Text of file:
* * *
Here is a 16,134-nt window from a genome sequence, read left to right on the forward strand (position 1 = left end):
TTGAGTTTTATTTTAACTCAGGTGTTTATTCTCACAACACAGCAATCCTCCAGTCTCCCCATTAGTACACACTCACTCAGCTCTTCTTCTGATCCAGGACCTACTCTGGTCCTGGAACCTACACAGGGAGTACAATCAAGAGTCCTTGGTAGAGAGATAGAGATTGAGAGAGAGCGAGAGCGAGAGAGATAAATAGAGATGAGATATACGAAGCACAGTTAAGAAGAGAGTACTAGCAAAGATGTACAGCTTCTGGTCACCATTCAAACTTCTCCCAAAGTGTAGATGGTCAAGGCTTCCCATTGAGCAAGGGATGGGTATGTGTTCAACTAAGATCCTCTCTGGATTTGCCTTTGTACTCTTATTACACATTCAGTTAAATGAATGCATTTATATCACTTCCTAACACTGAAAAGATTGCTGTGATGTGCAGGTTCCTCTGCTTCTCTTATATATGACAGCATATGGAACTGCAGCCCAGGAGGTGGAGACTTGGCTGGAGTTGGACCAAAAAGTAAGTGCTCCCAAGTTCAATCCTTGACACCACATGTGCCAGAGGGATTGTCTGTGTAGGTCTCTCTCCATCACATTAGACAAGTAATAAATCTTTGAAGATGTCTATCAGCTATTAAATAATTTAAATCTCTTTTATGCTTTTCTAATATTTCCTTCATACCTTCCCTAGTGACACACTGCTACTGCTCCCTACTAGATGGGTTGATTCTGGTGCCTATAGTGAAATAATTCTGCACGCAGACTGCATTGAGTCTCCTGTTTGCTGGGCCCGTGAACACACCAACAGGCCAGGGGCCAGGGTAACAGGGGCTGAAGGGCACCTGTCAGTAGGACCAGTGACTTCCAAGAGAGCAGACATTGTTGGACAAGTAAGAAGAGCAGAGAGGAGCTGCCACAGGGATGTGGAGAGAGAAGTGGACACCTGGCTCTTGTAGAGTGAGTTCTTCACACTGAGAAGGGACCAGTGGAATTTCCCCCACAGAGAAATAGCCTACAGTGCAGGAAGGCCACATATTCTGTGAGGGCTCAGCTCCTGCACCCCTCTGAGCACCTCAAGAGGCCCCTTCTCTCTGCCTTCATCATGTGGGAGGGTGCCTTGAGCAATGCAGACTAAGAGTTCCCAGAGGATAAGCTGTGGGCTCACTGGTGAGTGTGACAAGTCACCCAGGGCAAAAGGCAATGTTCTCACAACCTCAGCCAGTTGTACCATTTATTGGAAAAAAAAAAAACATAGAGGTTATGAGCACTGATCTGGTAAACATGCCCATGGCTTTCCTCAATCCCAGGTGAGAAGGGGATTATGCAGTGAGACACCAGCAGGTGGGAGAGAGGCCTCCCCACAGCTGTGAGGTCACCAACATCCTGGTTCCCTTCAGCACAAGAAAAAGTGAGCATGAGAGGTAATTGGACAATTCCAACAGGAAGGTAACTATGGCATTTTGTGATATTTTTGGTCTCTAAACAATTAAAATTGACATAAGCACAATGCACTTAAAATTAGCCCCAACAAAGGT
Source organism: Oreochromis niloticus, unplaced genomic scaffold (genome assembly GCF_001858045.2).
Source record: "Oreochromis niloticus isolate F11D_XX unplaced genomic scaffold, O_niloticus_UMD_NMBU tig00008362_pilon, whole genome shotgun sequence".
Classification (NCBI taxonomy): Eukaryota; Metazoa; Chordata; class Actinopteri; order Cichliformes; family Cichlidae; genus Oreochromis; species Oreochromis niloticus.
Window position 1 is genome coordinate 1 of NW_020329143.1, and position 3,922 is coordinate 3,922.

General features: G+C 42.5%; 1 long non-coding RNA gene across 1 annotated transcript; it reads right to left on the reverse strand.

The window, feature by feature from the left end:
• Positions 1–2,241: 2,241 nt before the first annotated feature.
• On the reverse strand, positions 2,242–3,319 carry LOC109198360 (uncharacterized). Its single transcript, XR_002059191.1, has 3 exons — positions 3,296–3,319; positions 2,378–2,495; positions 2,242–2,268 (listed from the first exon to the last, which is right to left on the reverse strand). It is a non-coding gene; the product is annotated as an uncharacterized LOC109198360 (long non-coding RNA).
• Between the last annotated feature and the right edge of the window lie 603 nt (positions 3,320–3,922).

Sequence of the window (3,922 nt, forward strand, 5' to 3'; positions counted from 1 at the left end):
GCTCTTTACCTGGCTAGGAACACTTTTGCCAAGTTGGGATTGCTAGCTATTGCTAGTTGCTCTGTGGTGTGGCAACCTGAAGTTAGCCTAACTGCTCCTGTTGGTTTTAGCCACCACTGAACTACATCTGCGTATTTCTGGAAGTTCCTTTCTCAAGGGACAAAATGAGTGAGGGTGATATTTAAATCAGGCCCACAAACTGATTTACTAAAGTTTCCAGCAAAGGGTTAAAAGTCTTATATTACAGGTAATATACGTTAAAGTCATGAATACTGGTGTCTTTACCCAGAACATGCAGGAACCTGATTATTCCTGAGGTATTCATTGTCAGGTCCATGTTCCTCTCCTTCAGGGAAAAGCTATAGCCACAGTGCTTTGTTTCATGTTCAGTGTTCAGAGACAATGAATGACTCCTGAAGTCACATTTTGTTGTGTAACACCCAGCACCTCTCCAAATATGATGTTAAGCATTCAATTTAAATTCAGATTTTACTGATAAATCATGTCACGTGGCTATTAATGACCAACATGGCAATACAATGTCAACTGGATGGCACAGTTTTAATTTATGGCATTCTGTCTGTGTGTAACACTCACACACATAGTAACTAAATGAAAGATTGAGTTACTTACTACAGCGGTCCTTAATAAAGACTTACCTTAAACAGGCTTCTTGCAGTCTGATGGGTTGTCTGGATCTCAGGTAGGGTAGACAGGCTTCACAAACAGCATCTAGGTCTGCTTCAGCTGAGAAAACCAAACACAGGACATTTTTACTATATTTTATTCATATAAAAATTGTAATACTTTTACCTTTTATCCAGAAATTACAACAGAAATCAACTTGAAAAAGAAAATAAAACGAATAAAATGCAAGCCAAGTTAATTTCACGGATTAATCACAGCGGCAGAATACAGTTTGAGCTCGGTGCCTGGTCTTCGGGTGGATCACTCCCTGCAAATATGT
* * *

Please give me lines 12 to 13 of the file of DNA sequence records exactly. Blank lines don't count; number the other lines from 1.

Sequence of the window (3,922 nt, forward strand, 5' to 3'; positions counted from 1 at the left end):
GCTCTTTACCTGGCTAGGAACACTTTTGCCAAGTTGGGATTGCTAGCTATTGCTAGTTGCTCTGTGGTGTGGCAACCTGAAGTTAGCCTAACTGCTCCTGTTGGTTTTAGCCACCACTGAACTACATCTGCGTATTTCTGGAAGTTCCTTTCTCAAGGGACAAAATGAGTGAGGGTGATATTTAAATCAGGCCCACAAACTGATTTACTAAAGTTTCCAGCAAAGGGTTAAAAGTCTTATATTACAGGTAATATACGTTAAAGTCATGAATACTGGTGTCTTTACCCAGAACATGCAGGAACCTGATTATTCCTGAGGTATTCATTGTCAGGTCCATGTTCCTCTCCTTCAGGGAAAAGCTATAGCCACAGTGCTTTGTTTCATGTTCAGTGTTCAGAGACAATGAATGACTCCTGAAGTCACATTTTGTTGTGTAACACCCAGCACCTCTCCAAATATGATGTTAAGCATTCAATTTAAATTCAGATTTTACTGATAAATCATGTCACGTGGCTATTAATGACCAACATGGCAATACAATGTCAACTGGATGGCACAGTTTTAATTTATGGCATTCTGTCTGTGTGTAACACTCACACACATAGTAACTAAATGAAAGATTGAGTTACTTACTACAGCGGTCCTTAATAAAGACTTACCTTAAACAGGCTTCTTGCAGTCTGATGGGTTGTCTGGATCTCAGGTAGGGTAGACAGGCTTCACAAACAGCATCTAGGTCTGCTTCAGCTGAGAAAACCAAACACAGGACATTTTTACTATATTTTATTCATATAAAAATTGTAATACTTTTACCTTTTATCCAGAAATTACAACAGAAATCAACTTGAAAAAGAAAATAAAACGAATAAAATGCAAGCCAAGTTAATTTCACGGATTAATCACAGCGGCAGAATACAGTTTGAGCTCGGTGCCTGGTCTTCGGGTGGATCACTCCCTGCAAATATGT